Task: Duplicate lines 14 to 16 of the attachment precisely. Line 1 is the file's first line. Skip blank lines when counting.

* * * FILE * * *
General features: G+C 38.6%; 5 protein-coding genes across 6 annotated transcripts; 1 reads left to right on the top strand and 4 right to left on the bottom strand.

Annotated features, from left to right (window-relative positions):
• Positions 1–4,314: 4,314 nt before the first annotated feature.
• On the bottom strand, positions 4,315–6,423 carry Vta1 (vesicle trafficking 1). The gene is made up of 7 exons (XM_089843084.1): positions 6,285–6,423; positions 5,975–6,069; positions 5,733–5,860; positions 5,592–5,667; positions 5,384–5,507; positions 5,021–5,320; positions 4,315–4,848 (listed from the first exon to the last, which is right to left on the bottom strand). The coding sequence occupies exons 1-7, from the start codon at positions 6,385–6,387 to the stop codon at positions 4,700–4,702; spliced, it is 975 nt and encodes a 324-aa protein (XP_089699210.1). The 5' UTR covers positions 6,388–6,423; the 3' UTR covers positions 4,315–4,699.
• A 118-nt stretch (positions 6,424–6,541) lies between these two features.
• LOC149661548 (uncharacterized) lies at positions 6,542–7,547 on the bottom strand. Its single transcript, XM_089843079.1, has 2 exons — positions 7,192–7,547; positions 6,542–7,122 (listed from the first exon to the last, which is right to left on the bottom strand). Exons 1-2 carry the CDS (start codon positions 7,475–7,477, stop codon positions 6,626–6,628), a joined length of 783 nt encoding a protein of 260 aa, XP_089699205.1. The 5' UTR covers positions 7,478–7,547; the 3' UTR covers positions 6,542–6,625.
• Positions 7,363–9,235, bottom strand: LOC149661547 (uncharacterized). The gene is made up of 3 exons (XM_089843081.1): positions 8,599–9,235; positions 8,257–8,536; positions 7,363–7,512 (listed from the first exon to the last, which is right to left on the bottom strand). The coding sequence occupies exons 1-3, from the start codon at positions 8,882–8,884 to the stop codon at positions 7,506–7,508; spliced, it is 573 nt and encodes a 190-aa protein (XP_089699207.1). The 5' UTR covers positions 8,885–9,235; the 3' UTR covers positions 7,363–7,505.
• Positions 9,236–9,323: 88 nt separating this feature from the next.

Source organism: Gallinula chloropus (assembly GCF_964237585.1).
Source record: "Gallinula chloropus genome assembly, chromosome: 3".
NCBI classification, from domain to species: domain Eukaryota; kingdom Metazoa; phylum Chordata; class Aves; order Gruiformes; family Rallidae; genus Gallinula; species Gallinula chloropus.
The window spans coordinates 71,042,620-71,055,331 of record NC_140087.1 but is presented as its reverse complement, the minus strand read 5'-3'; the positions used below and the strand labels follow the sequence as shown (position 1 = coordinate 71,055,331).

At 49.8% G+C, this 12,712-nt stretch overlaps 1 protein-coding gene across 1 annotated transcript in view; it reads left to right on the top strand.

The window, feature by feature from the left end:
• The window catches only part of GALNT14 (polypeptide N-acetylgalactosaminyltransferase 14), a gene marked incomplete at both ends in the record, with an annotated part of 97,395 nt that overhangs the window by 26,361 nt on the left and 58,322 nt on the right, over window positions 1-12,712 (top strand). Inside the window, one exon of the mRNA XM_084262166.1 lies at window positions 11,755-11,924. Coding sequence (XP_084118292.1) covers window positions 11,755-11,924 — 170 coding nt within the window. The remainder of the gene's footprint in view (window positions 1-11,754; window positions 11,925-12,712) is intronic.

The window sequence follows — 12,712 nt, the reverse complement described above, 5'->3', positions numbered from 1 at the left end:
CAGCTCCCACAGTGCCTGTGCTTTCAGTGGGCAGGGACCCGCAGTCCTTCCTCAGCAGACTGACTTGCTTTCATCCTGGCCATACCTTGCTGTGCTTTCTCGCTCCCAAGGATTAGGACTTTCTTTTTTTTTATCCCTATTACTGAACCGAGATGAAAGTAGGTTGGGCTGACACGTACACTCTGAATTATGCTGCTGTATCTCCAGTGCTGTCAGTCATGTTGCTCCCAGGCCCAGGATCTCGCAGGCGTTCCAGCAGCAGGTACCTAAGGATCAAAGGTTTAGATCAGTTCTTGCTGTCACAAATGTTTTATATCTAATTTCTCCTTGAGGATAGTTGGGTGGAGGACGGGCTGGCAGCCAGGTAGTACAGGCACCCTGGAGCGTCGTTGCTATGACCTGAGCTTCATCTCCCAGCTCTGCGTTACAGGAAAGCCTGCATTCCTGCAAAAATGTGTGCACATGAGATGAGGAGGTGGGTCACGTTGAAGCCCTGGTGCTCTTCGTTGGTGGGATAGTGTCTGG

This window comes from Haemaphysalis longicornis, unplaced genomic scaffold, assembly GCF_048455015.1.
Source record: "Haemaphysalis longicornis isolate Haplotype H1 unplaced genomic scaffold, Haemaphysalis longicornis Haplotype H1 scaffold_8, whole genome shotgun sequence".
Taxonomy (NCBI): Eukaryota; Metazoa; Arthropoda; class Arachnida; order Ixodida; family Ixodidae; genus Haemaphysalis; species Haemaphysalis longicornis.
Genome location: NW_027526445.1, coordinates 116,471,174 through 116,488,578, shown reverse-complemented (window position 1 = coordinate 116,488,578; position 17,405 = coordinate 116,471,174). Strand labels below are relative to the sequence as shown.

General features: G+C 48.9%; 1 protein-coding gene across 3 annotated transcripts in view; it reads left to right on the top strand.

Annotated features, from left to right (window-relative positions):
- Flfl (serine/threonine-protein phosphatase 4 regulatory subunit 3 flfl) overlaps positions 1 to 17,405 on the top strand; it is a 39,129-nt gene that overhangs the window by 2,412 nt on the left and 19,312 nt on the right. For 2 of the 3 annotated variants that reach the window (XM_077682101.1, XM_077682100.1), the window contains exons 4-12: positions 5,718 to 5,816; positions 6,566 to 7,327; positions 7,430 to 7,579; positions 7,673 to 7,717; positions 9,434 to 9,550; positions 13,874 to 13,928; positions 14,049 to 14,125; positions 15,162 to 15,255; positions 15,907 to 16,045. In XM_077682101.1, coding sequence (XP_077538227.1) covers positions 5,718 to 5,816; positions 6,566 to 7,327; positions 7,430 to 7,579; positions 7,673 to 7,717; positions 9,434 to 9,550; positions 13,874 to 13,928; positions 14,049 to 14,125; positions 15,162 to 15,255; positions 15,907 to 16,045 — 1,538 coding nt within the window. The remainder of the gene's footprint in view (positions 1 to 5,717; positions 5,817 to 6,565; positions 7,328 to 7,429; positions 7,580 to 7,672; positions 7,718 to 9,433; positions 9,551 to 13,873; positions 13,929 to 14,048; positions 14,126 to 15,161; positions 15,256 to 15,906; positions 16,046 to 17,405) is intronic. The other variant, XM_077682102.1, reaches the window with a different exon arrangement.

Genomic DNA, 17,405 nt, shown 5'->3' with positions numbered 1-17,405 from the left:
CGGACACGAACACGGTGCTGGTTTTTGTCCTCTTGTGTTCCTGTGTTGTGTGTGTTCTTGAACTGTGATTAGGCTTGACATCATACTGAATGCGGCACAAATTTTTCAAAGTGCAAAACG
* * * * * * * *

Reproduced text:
The window, feature by feature from the left end:
• The window catches only part of GALNT14 (polypeptide N-acetylgalactosaminyltransferase 14), a gene marked incomplete at both ends in the record, with an annotated part of 97,395 nt that overhangs the window by 26,361 nt on the left and 58,322 nt on the right, over window positions 1-12,712 (top strand). Inside the window, one exon of the mRNA XM_084262166.1 lies at window positions 11,755-11,924. Coding sequence (XP_084118292.1) covers window positions 11,755-11,924 — 170 coding nt within the window. The remainder of the gene's footprint in view (window positions 1-11,754; window positions 11,925-12,712) is intronic.

The window sequence follows — 12,712 nt, the reverse complement described above, 5'->3', positions numbered from 1 at the left end: